After jump starting with Capaldi, the film's ace-in the hole who makes profanity poetic, a form of behind-closed-doors political 'slamming,' Iannucci turns his attention to the central character who acts like the naive spoke in the wheel. Toby Wright (Chris Addison, "The Thick of It") walks to his first day on the job in Foster's office with his girlfriend, Suzy (Olivia Poulet, "The Thick of It"), the assistant to another, senior PM, Michael Rodgers (James Smith, "The Thick of It"), and what a first day it is! No sooner is he being introduced to Foster by Foster's harried Director of Communications Judy (Gina McKee, "Notting Hill"), than he is being told in no uncertain terms to 'F*^& off' by the belligerent Tucker who is intent of having Foster for breakfast. Toby retreats, makes a phone call to Suzy, and smugly informs Foster that he's gotten him into a U.S. summit planned for the next day with U.S. Assistant Secretary of Policy, Karen Clarke (Mimi Kennedy, TV's "Dharma and Greg," "Erin Brockovich"), but Foster is only being used as 'meat in the room.' Nonetheless Clarke shines attention upon his remark of the previous day and Foster waffles, as is his wont, looking foolish as he does so.
Things escalate when Foster and Toby leave Judy behind for a boondoggle in D.C. planned by Tucker to shut them up. Toby is old college friends with Clarke aide Liza Weld (Anna Chlumsky, "My Girl"), who is getting her own blast of unwanted attention due to her report “Post War Planning: Parameters, Implications and Possibilities” which has already got itself an acronym PWPPIP. He unwittingly leaks information about Barwick's secret war committee to CNN and the next day there is far more meat in the room than Barwick had anticipated, including Clarke's dovish Pentagon pal Lt. Gen. George Miller (James Gandolfini, HBO's "The Sopranos," "The Taking of Pelham 1 2 3"). Barwick even has Tucker flustered, and has Foster's latest flub about 'climbing the mountain of conflict' posted in his office. And in spite of this global political circus, Paul Michaelson (Steve Coogan, "Hamlet 2") a rural constituent of Foster's worried about a retaining wall which might fall on his mum while she's watering her garden, could prove his biggest threat of all.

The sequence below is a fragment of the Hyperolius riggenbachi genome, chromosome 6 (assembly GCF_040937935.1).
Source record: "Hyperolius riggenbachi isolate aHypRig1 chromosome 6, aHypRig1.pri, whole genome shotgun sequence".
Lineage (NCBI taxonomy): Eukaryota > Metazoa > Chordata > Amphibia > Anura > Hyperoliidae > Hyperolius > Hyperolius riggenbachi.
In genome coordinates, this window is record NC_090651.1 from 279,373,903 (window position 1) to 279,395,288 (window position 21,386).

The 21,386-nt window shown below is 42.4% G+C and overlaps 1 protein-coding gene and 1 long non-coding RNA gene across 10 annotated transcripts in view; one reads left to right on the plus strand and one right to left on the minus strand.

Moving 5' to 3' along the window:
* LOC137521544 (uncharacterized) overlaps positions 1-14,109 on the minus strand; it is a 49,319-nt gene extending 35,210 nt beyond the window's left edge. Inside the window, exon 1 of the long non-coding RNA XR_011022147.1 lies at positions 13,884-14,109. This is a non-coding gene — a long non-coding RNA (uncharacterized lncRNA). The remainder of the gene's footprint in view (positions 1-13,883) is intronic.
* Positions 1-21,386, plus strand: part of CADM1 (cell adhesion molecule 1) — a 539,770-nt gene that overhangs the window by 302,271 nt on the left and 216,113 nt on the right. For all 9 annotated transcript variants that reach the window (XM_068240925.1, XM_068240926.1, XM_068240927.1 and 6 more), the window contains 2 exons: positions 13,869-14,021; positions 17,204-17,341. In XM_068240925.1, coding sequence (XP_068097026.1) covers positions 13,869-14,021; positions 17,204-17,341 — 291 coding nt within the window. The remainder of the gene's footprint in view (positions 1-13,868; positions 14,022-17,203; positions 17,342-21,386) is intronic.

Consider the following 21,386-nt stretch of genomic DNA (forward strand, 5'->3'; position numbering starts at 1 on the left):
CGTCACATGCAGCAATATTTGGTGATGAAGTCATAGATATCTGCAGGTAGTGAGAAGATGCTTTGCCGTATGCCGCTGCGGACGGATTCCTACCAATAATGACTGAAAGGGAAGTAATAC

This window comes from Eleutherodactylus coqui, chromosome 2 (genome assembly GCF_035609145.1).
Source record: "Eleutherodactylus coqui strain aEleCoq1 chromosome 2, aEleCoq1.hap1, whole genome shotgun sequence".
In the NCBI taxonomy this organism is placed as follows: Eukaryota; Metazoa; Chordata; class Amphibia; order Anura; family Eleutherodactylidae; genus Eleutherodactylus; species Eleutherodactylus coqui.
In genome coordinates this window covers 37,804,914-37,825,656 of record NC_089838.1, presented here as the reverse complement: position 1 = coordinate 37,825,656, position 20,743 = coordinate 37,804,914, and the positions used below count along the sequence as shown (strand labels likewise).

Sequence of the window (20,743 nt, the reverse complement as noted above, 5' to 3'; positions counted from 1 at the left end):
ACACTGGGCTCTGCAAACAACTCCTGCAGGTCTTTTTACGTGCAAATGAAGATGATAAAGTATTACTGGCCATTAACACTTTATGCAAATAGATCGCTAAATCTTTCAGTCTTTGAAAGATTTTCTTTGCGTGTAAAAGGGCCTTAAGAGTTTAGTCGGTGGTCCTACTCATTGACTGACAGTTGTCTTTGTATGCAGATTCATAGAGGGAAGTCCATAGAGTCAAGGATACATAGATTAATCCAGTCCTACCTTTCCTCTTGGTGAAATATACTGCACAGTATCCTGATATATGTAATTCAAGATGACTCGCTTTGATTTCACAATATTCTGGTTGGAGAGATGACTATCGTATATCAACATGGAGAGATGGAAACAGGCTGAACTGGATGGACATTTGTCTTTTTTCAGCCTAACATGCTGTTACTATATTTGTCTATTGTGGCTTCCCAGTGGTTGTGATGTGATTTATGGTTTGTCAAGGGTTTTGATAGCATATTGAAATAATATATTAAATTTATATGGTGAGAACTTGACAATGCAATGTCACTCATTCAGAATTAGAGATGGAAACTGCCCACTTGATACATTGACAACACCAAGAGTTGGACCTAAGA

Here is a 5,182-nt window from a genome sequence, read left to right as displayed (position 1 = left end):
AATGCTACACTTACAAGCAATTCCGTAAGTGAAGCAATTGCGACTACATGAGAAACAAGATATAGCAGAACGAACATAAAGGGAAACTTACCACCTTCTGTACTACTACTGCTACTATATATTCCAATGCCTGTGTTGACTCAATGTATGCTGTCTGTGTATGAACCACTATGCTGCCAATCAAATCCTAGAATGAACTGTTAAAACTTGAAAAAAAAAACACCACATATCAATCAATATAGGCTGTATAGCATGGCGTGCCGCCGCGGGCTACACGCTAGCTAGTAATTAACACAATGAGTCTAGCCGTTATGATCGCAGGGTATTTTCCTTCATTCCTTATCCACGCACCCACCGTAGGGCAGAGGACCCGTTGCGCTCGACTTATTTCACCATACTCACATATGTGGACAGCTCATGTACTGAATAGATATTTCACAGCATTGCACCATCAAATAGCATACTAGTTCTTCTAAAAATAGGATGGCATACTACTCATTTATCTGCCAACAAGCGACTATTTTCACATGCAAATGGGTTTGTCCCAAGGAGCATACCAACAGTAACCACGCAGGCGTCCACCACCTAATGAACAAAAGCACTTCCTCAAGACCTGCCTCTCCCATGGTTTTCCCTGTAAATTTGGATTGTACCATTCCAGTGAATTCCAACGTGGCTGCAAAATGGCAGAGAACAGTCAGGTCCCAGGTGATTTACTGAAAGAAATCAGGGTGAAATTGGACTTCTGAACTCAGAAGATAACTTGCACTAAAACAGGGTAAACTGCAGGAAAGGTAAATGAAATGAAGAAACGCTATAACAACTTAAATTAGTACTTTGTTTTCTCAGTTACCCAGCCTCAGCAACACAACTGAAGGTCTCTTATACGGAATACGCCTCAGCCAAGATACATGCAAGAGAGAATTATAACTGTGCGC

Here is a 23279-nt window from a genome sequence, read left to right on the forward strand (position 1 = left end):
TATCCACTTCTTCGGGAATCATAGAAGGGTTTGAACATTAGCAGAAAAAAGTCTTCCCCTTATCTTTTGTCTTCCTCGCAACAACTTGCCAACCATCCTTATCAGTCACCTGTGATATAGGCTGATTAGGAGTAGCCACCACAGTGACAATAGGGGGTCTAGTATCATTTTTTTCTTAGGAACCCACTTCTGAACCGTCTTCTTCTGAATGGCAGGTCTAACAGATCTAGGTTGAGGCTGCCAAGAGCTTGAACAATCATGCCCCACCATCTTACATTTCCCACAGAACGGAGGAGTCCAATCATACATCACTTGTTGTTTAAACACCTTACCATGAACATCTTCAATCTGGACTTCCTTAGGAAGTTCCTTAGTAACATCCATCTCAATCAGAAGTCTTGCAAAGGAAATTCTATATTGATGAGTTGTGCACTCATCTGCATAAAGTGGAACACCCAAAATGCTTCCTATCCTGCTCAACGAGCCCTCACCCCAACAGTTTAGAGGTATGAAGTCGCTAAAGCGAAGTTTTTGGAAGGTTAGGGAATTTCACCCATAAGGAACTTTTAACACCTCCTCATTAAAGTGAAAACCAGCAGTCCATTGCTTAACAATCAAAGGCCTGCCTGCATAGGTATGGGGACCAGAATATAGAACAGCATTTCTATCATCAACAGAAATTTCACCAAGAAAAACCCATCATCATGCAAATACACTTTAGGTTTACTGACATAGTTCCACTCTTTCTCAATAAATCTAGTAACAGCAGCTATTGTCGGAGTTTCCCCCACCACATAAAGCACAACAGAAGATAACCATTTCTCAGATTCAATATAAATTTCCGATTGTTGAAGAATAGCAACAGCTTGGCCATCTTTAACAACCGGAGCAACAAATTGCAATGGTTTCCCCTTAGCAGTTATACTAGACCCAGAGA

Iannucci sets his pace at whirling dervish and his tone at outrageous and never lets up, leaving his audience to hang on for the satirical ride of a lifetime. Pay attention and the film is not hard to follow, but there is so much going on "In the Loop" is sure to be a repeat entertainment provider. The cast has been beautifully chosen. "Thick of It" veteran Peter Capaldi has the long-limbed, flapjack body language of John Cleese and dizzying delivery. His is a great comic performance and it is hard to believe this is the same guy who played Peter Riegert's lovestruck assistant in "Local Hero." Also outstanding is Kennedy as a woman who thinks herself up to the game and the chameleon-like Hollander as the deer in the headlights unable to focus on anything but his own very tarnished image. Addison is likable as the misstepping greenhorn and Enzo Cilenti ("Millions," "Next") is hissable as Barwick's obsequious aide Bob.
"Thick of It" writers Jesse Armstrong, Simon Blackwell and Tony Roche have crafted a savvy piece of political satire that is strong on character. The writing sessions that produced such lines as 'they're kids in D.C.. like the kids in "Bugsy Malone with real guns' and 'You are my Kunta Kinte' must have been a heady laugh riot indeed. The writing and direction flow so well, the film never feels episodic nor does it show its television roots in anything but the "Office" style roving docu-camera (characters here do not address that camera, however).
"In the Loop" is a laugh out loud and often film that makes biting commentary on how the political arena is too tough for anyone without self-serving survival instincts. Even if we put the right person in office, the system itself will prove a formidable foe.